The North American Research Partnership is an independent, non-profit networked think-tank that conducts strategic applied research and outreach on how the United States, Mexico and Canada can better position themselves for success in the 21st century. The Partnership works on a broad range of interrelated international policy topics such as border management, trade and competitiveness, energy, sustainability, security, and education. The Partnership has offices in San Diego and Phoenix and key partners located in Mexico City, Washington, D.C. and Ottawa.
Featured Project: Competitive Border Communities: Mapping and Developing U.S.-Mexico Transborder Industries
As a continuation of the work presented in our recent report, The U.S.-Mexico Border Economy in Transition, the North American Research Partnership and the Woodrow Wilson Center’s Mexico Institute undertook a project to identify, map and analyze key industries that are highly concentrated, dynamic and binational, operating within five binational sub-regions along the entire U.S.-Mexico border. Our goal was to understand regional supply chains, discuss approaches to cluster-based economic development, and develop steps that could be taken by local and federal actors to facilitate the further development of key industrial clusters. An interactive mapping tool and a new report, Competitive Border Communities: Mapping U.S.-Mexico Transborder Industries, are now available. For more information, click here.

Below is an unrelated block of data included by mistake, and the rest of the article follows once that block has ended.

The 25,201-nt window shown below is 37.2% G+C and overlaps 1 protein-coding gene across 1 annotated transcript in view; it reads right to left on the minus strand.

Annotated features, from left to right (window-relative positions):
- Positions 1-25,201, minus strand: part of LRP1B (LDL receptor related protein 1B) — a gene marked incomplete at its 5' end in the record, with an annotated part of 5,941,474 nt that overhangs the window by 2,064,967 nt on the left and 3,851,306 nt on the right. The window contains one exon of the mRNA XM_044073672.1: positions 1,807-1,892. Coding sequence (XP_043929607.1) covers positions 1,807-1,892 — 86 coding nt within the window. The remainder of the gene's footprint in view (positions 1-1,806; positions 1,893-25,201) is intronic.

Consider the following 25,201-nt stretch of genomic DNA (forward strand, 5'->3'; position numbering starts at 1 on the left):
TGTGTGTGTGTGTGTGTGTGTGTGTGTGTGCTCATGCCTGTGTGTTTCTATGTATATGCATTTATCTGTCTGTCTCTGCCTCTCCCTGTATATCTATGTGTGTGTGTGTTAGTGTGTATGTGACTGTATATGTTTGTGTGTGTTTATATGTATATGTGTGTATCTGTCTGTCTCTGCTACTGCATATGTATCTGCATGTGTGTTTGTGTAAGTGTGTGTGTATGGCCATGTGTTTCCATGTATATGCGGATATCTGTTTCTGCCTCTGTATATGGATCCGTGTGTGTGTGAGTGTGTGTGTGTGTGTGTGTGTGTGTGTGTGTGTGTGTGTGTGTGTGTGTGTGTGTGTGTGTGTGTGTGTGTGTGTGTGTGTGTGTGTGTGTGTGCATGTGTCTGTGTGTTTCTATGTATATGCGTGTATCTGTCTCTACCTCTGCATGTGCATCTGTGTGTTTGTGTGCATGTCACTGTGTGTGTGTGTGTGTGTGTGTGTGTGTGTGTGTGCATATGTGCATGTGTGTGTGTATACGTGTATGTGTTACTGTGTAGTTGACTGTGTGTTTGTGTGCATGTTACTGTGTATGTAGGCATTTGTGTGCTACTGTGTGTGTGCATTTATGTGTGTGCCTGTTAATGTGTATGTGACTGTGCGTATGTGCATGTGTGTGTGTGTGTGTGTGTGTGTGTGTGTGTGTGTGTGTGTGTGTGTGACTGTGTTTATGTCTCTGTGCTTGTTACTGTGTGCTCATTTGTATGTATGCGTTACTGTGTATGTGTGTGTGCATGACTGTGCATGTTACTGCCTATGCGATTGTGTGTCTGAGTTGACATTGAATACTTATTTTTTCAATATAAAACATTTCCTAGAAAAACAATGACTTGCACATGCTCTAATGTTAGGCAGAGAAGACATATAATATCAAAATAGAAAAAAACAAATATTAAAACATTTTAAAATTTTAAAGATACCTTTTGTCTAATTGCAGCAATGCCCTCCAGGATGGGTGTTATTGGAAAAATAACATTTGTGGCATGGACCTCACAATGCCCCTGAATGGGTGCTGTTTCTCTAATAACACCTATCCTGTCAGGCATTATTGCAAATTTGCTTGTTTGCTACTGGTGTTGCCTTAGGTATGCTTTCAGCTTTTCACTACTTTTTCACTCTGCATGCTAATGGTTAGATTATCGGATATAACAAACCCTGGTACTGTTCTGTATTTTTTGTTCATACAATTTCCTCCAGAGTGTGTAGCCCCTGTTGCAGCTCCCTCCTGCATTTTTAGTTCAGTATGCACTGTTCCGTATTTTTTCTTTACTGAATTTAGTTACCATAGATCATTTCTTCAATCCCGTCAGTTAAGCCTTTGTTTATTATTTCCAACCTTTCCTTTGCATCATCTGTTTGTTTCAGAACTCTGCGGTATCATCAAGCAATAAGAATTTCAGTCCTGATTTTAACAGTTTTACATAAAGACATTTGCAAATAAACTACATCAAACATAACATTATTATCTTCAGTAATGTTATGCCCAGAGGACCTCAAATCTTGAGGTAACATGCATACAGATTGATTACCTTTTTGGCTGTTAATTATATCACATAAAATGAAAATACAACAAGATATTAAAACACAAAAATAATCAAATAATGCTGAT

NARP News Headlines
Though U.S.-Mexico trade has boomed since the 1994 implementation of the North American Trade Agreement, border regions are missing opportunities by not taking a more integrated approach to economic development, according to a report released this week.
We have an election cycle in so full a swing it’s as if we suddenly leapt a year ahead, but in case you somehow forget among the Trump-steria, climate change is a more pressing issue than ever before and perhaps the largest challenge of our day. If the pope, the Pentagon and most presidents agree on something, it’s that we are still facing a train wreck.
For the past several months, Mexico didn’t have an ambassador to the U.S. Earlier this week, that changed with the appointment of Miguel E. Basañez.To figure out how significant that is for the U.S. and Arizona, we got in touch with Erik Lee, executive director of the North American Research Partnership.